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The Age of Innocence
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Used In
The Age of Innocence
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unspecified meaning
  • The persons of their world lived in an atmosphere of faint implications and pale delicacies, and the fact that he and she understood each other without a word seemed to the young man to bring them nearer than any explanation would have done.
  • "It’s to show me," he thought, "what would happen to ME—" and a deathly sense of the superiority of implication and analogy over direct action, and of silence over rash words, closed in on him like the doors of the family vault.

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  • As Mrs. Archer remarked, the Roman punch made all the difference; not in itself but by its manifold implications—since it signified either canvas-backs or terrapin, two soups, a hot and a cold sweet, full decolletage with short sleeves, and guests of a proportionate importance.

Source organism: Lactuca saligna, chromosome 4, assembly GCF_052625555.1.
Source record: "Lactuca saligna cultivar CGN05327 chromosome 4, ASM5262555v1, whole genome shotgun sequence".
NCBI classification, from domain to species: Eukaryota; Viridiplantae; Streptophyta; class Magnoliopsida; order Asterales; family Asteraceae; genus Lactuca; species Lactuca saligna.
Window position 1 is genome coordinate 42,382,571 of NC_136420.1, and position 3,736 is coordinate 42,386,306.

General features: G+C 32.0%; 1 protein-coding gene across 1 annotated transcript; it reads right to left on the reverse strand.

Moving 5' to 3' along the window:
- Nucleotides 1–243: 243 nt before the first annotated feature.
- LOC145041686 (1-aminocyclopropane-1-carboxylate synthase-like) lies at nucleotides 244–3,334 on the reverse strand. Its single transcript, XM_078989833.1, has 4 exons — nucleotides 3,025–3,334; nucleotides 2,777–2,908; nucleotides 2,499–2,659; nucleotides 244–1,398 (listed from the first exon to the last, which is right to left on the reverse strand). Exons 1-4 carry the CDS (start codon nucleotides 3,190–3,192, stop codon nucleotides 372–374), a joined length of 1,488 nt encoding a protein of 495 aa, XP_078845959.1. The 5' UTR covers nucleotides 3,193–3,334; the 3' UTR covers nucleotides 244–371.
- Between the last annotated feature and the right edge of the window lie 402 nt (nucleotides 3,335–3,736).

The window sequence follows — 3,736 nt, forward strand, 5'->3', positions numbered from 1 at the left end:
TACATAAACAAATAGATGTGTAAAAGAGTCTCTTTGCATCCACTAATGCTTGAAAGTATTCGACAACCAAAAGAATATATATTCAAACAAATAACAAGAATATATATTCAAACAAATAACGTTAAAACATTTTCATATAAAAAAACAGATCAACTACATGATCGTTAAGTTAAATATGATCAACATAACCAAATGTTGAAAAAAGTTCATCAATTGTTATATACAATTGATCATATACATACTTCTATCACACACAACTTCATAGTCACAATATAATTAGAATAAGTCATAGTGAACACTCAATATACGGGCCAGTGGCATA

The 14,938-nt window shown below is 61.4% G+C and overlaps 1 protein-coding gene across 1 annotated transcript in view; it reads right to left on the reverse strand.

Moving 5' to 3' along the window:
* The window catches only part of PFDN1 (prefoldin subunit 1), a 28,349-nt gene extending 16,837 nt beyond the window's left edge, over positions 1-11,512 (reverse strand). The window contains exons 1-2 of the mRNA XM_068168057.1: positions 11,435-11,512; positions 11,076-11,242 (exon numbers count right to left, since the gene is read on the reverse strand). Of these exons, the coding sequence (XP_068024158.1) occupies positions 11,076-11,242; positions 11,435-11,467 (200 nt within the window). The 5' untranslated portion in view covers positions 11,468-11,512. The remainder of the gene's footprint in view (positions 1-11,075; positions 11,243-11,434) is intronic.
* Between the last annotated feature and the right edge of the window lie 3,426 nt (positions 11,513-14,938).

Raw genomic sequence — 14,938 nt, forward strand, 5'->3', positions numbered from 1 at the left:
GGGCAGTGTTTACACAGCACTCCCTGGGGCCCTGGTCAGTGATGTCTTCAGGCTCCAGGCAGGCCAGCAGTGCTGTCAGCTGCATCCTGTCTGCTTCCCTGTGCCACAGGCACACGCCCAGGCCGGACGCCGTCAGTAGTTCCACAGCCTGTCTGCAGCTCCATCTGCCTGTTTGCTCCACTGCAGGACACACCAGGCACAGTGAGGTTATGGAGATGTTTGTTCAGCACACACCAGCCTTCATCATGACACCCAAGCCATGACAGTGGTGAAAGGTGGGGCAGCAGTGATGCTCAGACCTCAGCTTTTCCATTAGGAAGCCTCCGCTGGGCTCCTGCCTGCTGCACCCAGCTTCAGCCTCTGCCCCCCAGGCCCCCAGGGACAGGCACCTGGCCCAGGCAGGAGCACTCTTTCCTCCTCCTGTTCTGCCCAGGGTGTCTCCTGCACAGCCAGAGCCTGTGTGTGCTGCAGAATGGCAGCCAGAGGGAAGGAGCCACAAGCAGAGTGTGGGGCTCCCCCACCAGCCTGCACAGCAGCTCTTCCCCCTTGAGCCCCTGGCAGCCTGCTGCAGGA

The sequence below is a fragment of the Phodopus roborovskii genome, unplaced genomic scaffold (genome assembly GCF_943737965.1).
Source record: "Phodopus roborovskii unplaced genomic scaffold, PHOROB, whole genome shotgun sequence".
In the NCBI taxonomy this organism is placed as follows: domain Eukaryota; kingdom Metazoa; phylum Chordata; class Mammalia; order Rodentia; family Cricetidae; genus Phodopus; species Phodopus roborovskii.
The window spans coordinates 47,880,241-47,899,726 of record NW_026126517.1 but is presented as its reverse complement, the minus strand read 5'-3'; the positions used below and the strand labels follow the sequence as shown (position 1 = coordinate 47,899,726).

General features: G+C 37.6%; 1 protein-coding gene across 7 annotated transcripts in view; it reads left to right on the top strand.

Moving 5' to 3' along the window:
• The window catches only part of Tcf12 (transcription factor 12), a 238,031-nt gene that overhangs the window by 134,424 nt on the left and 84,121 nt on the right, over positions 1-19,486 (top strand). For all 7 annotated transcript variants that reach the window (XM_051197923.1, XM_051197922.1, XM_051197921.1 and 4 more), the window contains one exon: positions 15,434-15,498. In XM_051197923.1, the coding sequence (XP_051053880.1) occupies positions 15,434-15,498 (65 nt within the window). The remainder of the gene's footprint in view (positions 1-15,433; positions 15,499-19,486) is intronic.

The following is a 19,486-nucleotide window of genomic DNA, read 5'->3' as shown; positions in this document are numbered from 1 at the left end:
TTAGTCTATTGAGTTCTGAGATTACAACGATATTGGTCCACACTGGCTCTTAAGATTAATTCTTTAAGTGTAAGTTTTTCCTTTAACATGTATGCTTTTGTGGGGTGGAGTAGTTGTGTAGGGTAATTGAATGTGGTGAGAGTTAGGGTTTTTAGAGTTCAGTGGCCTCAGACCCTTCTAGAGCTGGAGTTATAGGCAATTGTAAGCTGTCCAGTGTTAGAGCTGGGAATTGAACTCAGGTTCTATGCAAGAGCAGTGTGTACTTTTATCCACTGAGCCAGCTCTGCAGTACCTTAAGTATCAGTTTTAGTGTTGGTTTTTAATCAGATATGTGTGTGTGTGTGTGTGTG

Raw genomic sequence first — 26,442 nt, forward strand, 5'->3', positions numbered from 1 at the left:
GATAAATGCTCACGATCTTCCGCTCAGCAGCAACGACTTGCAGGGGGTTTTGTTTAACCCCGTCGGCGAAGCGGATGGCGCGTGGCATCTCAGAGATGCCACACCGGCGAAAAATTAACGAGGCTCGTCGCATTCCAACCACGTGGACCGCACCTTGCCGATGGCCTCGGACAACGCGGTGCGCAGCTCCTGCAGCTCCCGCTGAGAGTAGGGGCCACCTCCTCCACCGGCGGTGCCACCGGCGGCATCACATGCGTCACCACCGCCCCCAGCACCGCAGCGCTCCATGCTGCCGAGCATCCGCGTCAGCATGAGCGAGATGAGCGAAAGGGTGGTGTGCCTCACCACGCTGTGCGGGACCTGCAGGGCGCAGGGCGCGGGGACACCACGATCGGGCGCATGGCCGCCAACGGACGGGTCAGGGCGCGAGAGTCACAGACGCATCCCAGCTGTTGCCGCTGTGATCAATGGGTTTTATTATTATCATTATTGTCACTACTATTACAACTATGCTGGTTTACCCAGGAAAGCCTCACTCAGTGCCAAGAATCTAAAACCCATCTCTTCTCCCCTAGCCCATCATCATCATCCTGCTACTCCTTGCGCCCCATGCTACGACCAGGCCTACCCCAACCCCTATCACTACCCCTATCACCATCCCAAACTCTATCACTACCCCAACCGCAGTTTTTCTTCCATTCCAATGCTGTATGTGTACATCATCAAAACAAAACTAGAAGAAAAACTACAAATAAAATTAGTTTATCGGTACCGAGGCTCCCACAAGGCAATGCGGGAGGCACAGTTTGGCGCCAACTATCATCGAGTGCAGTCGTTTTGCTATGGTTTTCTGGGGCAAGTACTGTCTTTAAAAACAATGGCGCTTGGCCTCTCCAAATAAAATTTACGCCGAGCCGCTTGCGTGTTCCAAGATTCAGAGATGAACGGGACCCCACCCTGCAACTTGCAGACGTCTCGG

• There are no more uses of "implication" in the book.

To see samples from other sources, click a word sense below:
as in: the implication is that... Define
Something that follows from something else. The thing that follows could be:
  • something suggested indirectly (not said directly)
  • something that can be concluded (often a logical consequence)
  • something that results from something else

as in: Her implication in the crime Define
involvement in or the suggestion that someone was involved in something -- especially a crime
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